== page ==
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The resources below describe how to remove sensitive data from a git repository.

Afterward, how do I double-check that the naughty bits are really gone, i.e., search all blobs in the repository (be they referenced, garbage, packed, loose, or otherwise) to verify that the offending pattern has been utterly destroyed?

Does the answer change when working with a bare repository versus one with a work tree?

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2 Answers 2

up vote 8 down vote accepted

According to that GitHub page, any commit may be referenced via SHA1, even if no ref points to it, so you must delete the repository and recreate it. I can verify that a commit is still visible at least two weeks after it has been dereferenced. In general, once you have removed the sensitive data — so that they are not accessible via any ref — the simplest way to prune Git’s object store is to clone the repository and destroy the old one. This is especially true if you do not have direct access to the repository such as on GitHub.

(In other words: If the garbage SHA1 is known, then GitHub will happily serve it over the web. The Git protocol will normally refuse to give you unnamed commits, but it can be enabled with the daemon.uploadarch config.)

The way to turn referenced objects into garbage objects is with judicial application of rebase, filter-branch, reflog, update-ref and the like. The way to purge garbage objects is with judicial application of gc, fsck, prune, and repack.

Example queries:

  • List dangling commits, which you may grep for sensitive data that may be garbage collected:

    git fsck --no-reflogs | awk '/dangling commit/{print $3}' | while read sha1;
      do git grep foo $sha1; done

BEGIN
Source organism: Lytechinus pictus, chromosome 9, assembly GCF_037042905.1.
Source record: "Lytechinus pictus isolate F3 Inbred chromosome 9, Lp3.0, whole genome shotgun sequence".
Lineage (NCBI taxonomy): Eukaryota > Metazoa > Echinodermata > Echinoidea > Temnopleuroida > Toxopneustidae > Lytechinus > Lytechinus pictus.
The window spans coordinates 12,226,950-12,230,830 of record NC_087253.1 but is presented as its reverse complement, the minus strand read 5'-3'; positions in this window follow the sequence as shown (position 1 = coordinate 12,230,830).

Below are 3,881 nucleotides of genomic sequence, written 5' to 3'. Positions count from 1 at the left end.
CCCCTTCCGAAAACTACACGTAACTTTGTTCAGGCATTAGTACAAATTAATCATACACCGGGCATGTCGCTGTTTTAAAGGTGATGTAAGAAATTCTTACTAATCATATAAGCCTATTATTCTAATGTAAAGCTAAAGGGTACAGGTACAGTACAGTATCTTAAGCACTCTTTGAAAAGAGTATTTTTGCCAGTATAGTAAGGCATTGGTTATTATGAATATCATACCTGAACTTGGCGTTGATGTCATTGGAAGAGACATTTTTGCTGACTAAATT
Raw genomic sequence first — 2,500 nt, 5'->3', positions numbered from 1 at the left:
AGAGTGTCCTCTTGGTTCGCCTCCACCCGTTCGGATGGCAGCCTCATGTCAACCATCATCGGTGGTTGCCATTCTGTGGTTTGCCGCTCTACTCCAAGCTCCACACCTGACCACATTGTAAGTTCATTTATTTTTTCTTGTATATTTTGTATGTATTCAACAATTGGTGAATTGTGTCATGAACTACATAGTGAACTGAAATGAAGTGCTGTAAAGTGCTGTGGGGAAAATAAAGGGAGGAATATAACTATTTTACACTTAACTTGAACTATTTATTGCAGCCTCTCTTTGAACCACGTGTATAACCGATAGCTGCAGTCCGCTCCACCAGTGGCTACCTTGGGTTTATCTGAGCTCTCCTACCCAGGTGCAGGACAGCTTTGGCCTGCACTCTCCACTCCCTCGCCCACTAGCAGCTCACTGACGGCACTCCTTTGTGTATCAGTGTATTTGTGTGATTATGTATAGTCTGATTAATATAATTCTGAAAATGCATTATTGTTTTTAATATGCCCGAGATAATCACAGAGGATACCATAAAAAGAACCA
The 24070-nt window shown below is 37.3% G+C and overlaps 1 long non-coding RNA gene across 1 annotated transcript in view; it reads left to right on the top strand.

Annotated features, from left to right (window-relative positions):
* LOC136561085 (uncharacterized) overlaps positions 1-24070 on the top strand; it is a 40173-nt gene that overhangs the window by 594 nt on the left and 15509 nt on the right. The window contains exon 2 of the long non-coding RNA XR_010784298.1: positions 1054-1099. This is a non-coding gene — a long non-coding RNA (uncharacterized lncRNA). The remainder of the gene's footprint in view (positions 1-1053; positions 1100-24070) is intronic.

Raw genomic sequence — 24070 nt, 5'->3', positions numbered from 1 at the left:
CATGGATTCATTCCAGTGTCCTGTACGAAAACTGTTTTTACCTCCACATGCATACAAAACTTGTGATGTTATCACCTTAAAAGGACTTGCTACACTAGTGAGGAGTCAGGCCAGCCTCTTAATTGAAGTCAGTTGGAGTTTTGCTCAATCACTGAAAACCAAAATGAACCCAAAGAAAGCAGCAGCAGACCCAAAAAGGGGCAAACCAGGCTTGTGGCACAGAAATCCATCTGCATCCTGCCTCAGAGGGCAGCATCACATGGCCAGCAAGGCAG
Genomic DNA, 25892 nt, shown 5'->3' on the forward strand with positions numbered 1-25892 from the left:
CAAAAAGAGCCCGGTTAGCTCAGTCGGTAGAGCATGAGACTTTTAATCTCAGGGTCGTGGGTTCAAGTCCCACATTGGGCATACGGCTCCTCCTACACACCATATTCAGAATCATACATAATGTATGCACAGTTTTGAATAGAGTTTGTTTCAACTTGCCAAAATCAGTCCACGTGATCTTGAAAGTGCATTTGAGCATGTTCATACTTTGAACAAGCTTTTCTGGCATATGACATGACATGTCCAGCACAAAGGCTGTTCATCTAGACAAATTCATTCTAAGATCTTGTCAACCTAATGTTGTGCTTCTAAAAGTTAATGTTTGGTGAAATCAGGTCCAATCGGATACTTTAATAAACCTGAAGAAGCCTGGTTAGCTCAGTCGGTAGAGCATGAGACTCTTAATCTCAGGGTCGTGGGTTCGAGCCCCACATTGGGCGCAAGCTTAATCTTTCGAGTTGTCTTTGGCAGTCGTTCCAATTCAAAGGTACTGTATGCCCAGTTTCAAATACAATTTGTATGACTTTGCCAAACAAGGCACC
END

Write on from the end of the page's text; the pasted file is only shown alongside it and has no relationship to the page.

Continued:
• List every single object reachable from a ref (add --walk-reflogs for reflogs instead):

    git rev-list --objects --all | while read sha path;
      do git show $sha | grep baz; done
    

Another way is to use fast-export to export the entire repository into a text-based file, which you can pick through and manipulate with any tool you want, then fast-import into a fresh repo. This is good because it doesn’t carry any garbage, and you can grep the whole archive very easily.

The answer does not change if you do not have a work tree, but commands like filter-branch may want a work tree for some use cases.

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I eliminated the offending bits by construction by way of fast-export, hack, fast-import into a new repo, and rm -rf the old. –  Greg Bacon Feb 25 '12 at 2:38
git log -Sword

Where word is the string you are checking for.

How to grep git commits for a certain word

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1  
Doesn't git log search reachable objects only? I want to search everything. –  Greg Bacon Mar 14 '11 at 18:36
    
Thats a good point, check out jleedev's answer –  ctcherry Mar 14 '11 at 18:45

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